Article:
David Bennett, 57, had been deemed ineligible for a human transplant due to being in very poor health.
The US surgeon who transplanted a pig heart into a man with terminal heart disease says the historic operation could see “hearts on demand” for patients in the future.
Dr Bartley P Griffith, Distinguished Professor of Transplant Surgery at the University of Maryland, said he viewed the case as “a stunner” in terms of its broader medical implications.
David Bennett, 57, had been deemed ineligible for a human transplant, a decision taken by doctors when the patient is deemed in very poor health.
He is said to have thought that medics were joking when the operation was initially proposed.
Dr Griffith told the PA news agency he had been working on the process for five years and it had been a “real privilege” to be involved.
“If we can be successful with this experiment there will be plentiful organs and we will find that we will be able to include patients that are currently excluded from human heart transplantation," han sa.
“We’ll be able to expand wellness to a much broader group of patients and they can have the hearts on demand.
“They don’t have to wait three years on a waiting list.
“It’s incredible, the patient is doing so well today only four days out, the heart’s function looks normal, it is normal.”
Dr Griffith said Mr Bennett had been “very willing to die” but wanted to undergo the operation so that it might help others in future, adding that there had been “extensive ethical committee involvement”.
Commenting on Mr Bennett’s condition, han sa: “He’s still recovering, he’s been very sick so it’s still thumbs-up stuff, we don’t have a deep discussion.
“He was very willing to die, he didn’t want to, but he felt that this was an experiment he was willing to undergo even if he didn’t make it, to help others.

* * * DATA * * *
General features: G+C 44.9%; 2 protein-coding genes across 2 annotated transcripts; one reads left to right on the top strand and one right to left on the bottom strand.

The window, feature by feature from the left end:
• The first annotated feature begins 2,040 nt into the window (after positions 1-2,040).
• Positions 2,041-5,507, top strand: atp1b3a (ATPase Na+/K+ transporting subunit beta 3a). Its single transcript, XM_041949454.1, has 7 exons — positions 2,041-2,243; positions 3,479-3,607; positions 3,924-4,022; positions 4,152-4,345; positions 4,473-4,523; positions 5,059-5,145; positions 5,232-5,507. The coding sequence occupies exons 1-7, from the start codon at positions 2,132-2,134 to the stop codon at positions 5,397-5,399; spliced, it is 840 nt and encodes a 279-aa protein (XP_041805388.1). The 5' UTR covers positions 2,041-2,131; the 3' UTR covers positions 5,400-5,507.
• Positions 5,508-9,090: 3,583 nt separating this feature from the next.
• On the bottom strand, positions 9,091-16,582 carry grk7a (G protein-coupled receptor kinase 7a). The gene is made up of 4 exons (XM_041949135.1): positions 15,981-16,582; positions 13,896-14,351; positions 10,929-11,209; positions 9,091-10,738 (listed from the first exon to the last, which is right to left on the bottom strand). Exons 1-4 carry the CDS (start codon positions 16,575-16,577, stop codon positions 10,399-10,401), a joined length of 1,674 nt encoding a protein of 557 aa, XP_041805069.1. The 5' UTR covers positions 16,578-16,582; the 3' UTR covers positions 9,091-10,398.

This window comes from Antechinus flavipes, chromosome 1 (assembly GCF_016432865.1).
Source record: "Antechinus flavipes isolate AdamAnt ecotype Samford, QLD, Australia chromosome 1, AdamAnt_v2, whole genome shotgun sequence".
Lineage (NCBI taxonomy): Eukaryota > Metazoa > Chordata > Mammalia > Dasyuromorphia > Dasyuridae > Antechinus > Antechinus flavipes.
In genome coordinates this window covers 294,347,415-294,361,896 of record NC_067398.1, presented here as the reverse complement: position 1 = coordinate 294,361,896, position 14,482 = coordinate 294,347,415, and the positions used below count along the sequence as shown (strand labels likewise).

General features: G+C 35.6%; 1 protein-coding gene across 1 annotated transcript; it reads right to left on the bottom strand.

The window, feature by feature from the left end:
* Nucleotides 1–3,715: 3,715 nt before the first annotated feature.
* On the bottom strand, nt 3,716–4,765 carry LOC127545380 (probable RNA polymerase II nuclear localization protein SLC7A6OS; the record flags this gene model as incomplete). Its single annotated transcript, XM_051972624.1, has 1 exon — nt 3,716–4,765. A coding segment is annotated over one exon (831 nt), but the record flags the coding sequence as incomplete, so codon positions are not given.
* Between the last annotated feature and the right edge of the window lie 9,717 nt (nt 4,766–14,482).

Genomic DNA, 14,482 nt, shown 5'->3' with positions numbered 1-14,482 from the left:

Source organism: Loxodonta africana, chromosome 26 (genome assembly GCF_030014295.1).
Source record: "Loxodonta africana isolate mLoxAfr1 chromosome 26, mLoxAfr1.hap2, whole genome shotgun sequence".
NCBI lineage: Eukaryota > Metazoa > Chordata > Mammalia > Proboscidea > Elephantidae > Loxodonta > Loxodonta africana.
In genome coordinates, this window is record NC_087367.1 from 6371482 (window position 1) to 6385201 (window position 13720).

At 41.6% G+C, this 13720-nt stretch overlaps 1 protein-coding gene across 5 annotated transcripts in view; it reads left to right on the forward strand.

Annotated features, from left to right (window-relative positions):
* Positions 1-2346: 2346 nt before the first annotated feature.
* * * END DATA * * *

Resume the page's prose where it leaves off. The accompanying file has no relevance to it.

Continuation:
The professor added: “It’s a wonderful team based on reliance and dependence on each other’s knowledge sets.
“The university medical centre just rallied to the cause.
“It’s gathered a lot of attention of course but there are really committed people all around and it’s a real privilege to be involved.
“I’ve spent my life doing transplants of one type or another so it’s not unusual for me to be in a life or death situation but this one was a real stunner in terms of the broader implications.
"Jeg mener, this man has a pig’s heart in his chest. Let that sink in a little bit”.
The surgery at the University of Maryland Medical Centre in Baltimore last Friday took seven hours.
Doctors have said the transplant shows that a heart from a genetically modified animal can function in the human body without immediate rejection.
I fjor, there were just over 3,800 heart transplants in the US, a record number, according to the United Network for Organ Sharing, which oversees the nation’s transplant system.
But NHS officials say there is “still some way to go” before pig organs are routinely used in transplants.
Commenting on the surgery, a spokesman for NHS Blood and Transplant sa: “We are always interested in new research that may allow more patients to benefit from transplant in the future.
“While transplant operations carried out today are very successful; there are still not enough donor organs to help all those in need.
“Recently, through the culmination of years of research, we have seen some important steps forward, and this latest development makes the possibility of transplantation between animals and humans a potentially safe and ‘attainable’ future treatment option.
"Derimot, there is still some way to go before transplants of this kind become an everyday reality.
“We congratulate the team who have successfully carried out this operation and our thoughts are with the patient and their family in the days to come.”